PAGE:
In this activity, you will design a simple single-factor
experiment to investigate
a problem related to the perception or production of rhythmic patterns.
As with earlier activities, you are free to collaborate with other
students in the class, as long as you let us know.
You may come up with the problem to be investigated yourself or select
from the following list:
Your report on your experiment proposal should answer the following.
It should be about 3 pages along and should be typed.
- Does musical training affect the ability to tap out complex ratios
(see Collier and Wright)?
- Is there a clear division between simple and complex ratios, or
is this a matter of degree?
- Can people distinguish between a notated 2:4 and a 4:4 meter?
2:4 meter is one in which there are simply alternating strong and weak
beats; that is, there are only two hierarchical levels to the meter.
4:4 meter is like 2:4 meter, except that there are three degrees of
strength: S w s w S w s w ... (where "w" means "weak", "s" means "somewhat
strong," and "S" means "very strong").
Thus there are three hierarchical levels to the meter.
- Are people as good at tapping/beating with there non-dominant hand
as with their dominant hand?
- Do drum machine rhythms, which produce perfectly spaced beats,
sound as "good" as those of real drummers, which sometimes deviate from
- Does training improve the ability of inexperienced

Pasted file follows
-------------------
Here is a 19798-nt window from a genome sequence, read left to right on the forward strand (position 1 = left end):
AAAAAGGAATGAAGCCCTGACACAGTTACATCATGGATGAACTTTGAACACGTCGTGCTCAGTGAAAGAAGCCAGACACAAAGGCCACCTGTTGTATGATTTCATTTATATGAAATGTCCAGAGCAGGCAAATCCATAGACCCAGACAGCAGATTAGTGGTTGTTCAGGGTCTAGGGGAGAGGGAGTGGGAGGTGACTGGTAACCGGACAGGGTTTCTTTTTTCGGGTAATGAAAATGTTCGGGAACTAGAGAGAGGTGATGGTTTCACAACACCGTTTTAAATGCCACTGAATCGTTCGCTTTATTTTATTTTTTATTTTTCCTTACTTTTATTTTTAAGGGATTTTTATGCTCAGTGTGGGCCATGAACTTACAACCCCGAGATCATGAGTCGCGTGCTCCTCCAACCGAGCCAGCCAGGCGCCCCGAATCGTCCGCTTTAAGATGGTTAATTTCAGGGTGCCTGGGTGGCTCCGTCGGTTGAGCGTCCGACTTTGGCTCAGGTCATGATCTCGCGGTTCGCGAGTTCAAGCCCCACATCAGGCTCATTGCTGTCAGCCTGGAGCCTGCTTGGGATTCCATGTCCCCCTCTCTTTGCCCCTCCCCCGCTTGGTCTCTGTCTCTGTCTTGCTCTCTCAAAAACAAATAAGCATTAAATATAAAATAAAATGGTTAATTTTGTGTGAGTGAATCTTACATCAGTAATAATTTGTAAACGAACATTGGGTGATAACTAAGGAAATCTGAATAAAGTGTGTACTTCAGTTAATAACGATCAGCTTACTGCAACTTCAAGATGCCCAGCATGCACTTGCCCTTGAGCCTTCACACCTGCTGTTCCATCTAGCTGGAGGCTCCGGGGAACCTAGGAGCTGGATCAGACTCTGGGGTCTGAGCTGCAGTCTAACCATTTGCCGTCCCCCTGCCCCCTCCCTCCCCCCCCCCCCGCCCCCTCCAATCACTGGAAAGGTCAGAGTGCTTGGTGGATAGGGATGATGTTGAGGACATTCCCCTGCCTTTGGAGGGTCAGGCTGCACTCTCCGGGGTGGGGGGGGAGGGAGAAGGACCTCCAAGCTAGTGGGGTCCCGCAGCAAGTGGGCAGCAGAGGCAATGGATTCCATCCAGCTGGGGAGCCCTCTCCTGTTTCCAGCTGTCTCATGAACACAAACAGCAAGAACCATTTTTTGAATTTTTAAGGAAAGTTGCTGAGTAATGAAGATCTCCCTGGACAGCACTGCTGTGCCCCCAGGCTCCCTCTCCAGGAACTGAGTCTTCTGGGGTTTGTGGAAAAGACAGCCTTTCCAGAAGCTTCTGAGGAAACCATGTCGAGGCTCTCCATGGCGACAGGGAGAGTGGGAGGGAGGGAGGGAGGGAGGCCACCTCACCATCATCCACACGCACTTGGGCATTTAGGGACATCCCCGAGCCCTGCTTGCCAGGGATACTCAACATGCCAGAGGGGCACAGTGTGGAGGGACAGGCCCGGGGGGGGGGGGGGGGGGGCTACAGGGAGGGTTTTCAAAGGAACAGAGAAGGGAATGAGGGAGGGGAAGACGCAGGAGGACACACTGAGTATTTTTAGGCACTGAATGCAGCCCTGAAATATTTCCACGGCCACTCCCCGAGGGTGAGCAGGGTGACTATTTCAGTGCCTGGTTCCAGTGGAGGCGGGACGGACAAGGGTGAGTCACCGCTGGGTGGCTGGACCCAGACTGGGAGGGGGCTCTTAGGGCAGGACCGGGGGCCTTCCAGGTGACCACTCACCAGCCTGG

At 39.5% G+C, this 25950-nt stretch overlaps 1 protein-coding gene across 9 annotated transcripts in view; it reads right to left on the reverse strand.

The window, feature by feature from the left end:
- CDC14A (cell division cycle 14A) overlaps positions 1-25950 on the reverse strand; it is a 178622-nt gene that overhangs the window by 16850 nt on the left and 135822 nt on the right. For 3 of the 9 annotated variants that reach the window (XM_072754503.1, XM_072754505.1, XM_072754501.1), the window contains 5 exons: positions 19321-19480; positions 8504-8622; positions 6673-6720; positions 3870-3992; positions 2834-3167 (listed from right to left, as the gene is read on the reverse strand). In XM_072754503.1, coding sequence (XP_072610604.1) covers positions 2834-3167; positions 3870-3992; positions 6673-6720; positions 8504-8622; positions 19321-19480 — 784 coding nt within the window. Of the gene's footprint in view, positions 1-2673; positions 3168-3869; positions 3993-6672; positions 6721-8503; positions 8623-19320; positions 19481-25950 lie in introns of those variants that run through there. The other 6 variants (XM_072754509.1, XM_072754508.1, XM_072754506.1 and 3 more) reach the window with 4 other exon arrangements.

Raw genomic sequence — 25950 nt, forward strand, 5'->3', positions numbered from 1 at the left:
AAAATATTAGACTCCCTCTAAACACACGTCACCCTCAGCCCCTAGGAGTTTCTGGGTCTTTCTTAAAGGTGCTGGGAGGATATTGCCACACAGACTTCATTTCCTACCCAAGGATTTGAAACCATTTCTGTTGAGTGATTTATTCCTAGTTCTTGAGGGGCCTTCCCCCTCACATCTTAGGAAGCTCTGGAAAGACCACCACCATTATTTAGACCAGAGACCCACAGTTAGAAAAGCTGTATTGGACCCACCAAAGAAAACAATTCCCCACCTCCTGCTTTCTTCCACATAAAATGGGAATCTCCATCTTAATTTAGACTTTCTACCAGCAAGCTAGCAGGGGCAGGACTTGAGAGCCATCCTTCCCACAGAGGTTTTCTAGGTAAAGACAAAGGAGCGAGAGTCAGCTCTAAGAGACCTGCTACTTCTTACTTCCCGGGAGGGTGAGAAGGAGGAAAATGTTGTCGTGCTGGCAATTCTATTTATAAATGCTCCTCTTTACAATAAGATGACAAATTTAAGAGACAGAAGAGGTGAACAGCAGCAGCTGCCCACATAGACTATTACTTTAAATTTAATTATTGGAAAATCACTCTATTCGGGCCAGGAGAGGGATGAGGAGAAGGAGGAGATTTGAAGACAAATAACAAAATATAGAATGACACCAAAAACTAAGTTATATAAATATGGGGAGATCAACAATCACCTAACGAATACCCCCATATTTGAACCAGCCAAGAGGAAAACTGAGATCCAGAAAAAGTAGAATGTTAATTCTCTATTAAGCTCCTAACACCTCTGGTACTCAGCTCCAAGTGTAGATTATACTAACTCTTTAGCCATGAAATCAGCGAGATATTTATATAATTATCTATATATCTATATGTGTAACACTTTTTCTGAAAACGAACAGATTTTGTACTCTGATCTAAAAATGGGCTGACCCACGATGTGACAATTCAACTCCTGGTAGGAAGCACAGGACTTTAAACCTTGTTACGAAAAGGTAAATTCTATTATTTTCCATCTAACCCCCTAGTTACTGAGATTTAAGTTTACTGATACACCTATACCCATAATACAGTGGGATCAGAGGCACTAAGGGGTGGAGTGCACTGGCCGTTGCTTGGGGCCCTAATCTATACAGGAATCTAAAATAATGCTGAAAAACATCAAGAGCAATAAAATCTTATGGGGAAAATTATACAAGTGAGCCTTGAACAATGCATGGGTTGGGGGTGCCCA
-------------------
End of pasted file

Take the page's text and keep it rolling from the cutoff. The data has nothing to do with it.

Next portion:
people to perceive or produce
rhythms which are not divisible into evenly spaced groups of two or three,
for example, 5-beat (3+2 or 2+3) or 7-beat (3+2+2, 2+2+3, or 2+3+2)
- Does cultural background affect
the ability to perform polyrhythms?
- Does cultural background affect the ability to discriminate
- Does preferred tempo vary with cultural background?
- Can training on patterns at a particular tempo temporarily change
- Describe in a paragraph or two why this topic is interesting
and how it relates to other areas in the study of rhythm.
- Specify a hypothesis, a statement of what sort of result
you would predict.
- Say what the independent and dependent variables in the experiment are.
- Tell how you will run the experiment.
- What subjects will you use?
- Will you use a between-subjects or a within-subjects design?
- What sort of stimuli will you use? How will they be presented?
- Are there any confounding variables?
- How will you measure the dependent variable?
- Tell what sort of results, positive and negative, that you might get
from the experiment.
Take me back to the Rhythm and Cognition
Last updated: 30 October 1995
Copyright 1995, The Trustees of